How are we reacting to Syria’s chemical attack?

On Tuesday the world reacted to footage coming from the Syrian province of Idleb after a chemical attack was carried out in the opposition-held town of Khan Sheikhoun. Dozens of people, including children, were shown gasping for breath, followed by images of dead bodies on the streets and overcrowded hospitals which were then targeted by airstrikes.

On Wednesday, the UN Security Council held an emergency meeting to discuss the course of action following the attack.

“If confirmed, this would constitute the single largest chemical weapons attack in Syria since the attack on eastern Ghouta in August 2013,” said Kim Won-soo, the UN High Representative for Disarmament Affairs.

“Reports have stated that the attack was carried out through an airstrike on a residential area [but] the means of delivery of the alleged attack cannot be definitively confirmed, at this stage,” he added.

Meanwhile, Russia faced fury at the Council as they acknowledged planes did attack the town but said the aircraft struck a depot producing chemical weapons, which caused the incident. This version was largely criticized and classified as “pretty fanciful” by chemical weapons expert Col Hamish de Bretton Gordon.

After all the reactions and discussions held on Wednesday, postmortems conducted by officials from the World Health Organization (WHO) and officials from Organization for the Prohibition of Chemical Weapons (OPCW) in Adana, Turkey have confirmed that chemicals weapons were used in an attack that killed at least 72 people in the Syrian province of Idleb, Turkey justice minister Bekir Bozag told state-run Anadolu news agency.

WHO had reported “the likelihood of exposure to a chemical attack is amplified by an apparent lack of external injuries reported in cases showing a rapid onset of similar symptoms, including acute respiratory distress as the main cause of death.”

The results came as Syrian foreign minister denied that his government used chemicals weapons in the attack.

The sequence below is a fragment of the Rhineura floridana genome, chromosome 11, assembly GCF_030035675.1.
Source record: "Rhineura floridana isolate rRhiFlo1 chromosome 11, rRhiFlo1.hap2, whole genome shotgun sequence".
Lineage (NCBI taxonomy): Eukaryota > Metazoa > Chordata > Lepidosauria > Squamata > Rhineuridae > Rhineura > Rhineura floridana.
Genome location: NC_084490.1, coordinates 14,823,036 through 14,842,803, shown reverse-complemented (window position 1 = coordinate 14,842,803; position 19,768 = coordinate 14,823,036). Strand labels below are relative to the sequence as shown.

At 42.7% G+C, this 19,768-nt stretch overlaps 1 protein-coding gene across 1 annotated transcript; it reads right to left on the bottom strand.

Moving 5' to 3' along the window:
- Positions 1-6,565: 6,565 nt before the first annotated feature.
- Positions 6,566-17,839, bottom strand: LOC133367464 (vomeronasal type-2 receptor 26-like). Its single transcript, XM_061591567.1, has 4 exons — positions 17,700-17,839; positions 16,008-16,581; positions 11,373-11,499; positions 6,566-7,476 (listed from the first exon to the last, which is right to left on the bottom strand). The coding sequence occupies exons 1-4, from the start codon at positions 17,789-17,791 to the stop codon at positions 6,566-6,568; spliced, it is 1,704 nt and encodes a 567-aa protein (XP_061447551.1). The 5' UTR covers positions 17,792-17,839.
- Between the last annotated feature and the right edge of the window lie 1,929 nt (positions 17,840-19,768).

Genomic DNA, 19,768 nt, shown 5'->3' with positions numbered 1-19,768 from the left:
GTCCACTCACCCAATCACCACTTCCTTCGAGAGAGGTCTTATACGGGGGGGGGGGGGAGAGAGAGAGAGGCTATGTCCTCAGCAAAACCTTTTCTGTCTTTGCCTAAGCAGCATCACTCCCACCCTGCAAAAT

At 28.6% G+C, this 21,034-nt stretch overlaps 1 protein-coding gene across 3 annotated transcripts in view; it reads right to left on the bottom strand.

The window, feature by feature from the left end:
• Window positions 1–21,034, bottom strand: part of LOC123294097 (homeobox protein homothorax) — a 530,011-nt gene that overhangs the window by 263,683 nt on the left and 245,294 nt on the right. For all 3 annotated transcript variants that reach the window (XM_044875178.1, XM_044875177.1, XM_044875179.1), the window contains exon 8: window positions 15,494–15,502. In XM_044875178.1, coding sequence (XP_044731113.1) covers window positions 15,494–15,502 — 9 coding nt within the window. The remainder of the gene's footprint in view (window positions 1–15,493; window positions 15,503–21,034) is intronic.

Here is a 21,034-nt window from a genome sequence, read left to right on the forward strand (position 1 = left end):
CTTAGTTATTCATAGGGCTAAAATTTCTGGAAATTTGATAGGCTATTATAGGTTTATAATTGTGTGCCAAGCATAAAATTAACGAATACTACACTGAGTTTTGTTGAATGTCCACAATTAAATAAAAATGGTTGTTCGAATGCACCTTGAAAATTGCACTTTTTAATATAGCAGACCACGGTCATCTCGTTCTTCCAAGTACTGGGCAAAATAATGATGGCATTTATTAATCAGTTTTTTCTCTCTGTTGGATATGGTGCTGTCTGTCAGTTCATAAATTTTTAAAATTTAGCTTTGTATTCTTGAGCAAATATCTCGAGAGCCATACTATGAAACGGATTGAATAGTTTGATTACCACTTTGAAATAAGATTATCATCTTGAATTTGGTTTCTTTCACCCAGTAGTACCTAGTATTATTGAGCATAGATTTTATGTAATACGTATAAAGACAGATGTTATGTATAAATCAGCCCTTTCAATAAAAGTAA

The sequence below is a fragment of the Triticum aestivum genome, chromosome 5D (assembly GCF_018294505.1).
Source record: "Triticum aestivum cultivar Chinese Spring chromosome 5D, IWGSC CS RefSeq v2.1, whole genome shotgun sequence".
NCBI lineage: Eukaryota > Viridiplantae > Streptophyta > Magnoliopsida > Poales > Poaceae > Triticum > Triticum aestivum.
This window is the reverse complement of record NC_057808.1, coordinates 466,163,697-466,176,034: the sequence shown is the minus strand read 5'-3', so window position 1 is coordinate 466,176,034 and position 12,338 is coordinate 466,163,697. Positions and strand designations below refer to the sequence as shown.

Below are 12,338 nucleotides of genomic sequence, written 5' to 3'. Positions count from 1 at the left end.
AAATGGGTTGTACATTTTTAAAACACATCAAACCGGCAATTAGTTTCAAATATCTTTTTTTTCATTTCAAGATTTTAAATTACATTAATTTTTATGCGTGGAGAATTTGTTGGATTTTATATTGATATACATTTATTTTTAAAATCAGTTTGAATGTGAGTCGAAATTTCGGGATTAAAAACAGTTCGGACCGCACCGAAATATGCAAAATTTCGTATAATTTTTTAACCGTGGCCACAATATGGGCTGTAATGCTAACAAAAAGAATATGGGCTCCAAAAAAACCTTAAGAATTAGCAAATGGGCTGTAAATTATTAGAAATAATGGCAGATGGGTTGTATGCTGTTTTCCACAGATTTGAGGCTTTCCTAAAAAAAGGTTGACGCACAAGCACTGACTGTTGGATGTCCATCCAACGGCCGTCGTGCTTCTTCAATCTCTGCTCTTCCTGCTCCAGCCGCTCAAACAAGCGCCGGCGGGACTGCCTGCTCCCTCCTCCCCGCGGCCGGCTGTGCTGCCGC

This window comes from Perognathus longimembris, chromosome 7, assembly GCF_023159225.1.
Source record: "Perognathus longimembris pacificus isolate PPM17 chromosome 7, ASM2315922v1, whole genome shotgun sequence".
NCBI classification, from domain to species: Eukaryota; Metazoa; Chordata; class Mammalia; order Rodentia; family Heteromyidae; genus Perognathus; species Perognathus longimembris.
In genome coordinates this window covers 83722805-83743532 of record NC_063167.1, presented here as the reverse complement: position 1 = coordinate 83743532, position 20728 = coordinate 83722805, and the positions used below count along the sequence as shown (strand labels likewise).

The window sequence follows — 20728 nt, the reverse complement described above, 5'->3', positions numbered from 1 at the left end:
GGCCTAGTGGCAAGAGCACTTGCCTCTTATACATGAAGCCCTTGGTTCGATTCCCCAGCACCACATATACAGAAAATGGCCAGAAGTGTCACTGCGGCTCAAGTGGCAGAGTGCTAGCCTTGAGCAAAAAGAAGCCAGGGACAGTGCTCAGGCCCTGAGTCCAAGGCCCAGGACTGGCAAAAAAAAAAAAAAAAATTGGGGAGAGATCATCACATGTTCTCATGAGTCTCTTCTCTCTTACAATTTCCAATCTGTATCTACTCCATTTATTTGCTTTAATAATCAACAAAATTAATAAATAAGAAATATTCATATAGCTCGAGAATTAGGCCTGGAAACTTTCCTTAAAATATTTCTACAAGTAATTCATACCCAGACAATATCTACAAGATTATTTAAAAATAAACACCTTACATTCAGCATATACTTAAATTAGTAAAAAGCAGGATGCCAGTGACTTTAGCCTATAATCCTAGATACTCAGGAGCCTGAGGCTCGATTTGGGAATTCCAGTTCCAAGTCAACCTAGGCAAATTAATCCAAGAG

More so, to further confirm the attack, rescue workers gathered soil samples from the scene and sent them to western intelligence officials, who will seek to determine which nerve agent was used in the attack. Also, the samples and biological specimens taken from survivors and victims will be compared with samples taken by intelligence officials from the Syrian military stockpile when it was withdrawn from the country in 2013.

According to experts, Syria’s sarin stockpile is known to have particular properties which can be matched to samples taken in the field.

On the other hand, Amnesty International (AI) urged the UN Security Council to take action.

“The Security Council must immediately vote to investigate this attack and help bring those responsible to justice. Failure to do so would be catastrophic, risking further emboldening governments and armed groups in Syria to target civilians in war crimes with banned and conventional weapons alike,” said Anna Neistat, Senior Director of Research at Amnesty International.

Furthermore, Peter Apps, Reuters global affairs columnist, heightens the importance of the use of chemical weapons. He says chemical weapons “have held a psychological and political shock value in many ways out of proportion to their physical or military effect. Alongside the threat of biological warfare, they hold a very distinct horror.”

“In general, what happened in Syria on Tuesday is a reminder that those at greatest risk of chemical weapons attacks are those whose government wishes to make an example of them.”



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